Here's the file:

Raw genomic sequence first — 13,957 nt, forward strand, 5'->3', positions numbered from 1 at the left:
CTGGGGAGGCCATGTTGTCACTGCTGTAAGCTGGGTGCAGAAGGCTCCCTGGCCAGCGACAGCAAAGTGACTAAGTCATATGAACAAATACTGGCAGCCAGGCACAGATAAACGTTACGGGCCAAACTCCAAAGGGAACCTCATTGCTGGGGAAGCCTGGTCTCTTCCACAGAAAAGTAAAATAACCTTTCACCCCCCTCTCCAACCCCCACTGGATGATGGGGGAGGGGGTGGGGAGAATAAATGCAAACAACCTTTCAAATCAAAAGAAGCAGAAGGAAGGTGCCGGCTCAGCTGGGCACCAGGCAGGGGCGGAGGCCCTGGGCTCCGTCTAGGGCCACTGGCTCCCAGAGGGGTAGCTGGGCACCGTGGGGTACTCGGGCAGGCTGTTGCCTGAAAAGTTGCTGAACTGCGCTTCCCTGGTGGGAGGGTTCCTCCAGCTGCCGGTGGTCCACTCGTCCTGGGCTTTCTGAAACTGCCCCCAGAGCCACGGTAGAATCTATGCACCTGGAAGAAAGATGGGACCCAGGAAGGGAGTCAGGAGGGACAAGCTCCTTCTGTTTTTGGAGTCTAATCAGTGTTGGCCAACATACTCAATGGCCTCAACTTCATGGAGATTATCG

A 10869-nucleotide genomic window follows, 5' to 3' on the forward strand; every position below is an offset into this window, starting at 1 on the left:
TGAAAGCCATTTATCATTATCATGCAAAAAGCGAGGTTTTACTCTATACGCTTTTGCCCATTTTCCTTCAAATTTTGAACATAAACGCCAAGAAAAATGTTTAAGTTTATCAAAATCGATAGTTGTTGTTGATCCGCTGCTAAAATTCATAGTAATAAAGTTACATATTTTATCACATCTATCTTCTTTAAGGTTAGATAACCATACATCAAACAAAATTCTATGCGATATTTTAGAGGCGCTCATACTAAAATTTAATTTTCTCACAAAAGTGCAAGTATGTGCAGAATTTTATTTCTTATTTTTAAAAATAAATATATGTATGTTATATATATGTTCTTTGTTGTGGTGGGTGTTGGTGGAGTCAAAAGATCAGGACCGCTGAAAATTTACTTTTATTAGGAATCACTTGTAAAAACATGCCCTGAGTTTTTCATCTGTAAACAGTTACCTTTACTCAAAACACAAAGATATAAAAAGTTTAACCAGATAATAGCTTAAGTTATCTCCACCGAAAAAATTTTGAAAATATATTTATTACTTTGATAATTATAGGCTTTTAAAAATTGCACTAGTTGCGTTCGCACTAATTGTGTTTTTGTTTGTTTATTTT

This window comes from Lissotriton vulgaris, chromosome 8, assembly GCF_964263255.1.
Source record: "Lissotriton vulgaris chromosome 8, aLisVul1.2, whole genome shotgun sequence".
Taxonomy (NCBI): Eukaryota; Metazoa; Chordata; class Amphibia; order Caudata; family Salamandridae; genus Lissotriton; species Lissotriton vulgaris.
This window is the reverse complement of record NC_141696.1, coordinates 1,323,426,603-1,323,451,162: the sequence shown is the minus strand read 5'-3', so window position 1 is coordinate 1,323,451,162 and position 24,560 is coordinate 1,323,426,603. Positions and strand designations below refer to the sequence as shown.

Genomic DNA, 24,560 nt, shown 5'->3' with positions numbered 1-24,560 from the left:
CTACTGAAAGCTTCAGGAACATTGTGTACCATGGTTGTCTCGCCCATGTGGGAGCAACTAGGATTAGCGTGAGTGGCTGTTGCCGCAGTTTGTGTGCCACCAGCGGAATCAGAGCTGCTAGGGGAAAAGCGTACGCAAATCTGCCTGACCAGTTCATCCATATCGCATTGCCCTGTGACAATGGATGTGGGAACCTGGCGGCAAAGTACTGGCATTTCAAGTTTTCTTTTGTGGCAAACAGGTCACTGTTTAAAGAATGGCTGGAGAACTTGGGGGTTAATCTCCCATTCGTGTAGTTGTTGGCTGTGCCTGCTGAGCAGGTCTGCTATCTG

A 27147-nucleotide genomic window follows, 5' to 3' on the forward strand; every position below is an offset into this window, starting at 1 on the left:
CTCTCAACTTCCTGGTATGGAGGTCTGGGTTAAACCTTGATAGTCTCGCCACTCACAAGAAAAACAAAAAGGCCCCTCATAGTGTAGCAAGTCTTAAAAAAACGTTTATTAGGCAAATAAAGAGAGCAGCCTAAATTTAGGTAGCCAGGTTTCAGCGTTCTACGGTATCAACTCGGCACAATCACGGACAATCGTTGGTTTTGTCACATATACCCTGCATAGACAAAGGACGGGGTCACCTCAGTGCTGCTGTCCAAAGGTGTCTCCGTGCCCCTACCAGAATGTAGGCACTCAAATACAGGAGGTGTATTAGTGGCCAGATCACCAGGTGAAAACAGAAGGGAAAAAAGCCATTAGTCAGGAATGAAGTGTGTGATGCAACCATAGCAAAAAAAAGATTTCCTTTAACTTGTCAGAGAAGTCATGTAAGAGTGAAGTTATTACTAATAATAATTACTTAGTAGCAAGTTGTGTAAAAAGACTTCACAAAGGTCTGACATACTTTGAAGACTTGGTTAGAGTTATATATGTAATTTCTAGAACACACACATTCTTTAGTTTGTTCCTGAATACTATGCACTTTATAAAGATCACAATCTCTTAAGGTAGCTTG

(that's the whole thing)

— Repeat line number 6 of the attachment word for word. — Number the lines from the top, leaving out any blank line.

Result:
Source record: "Lissotriton vulgaris chromosome 8, aLisVul1.2, whole genome shotgun sequence".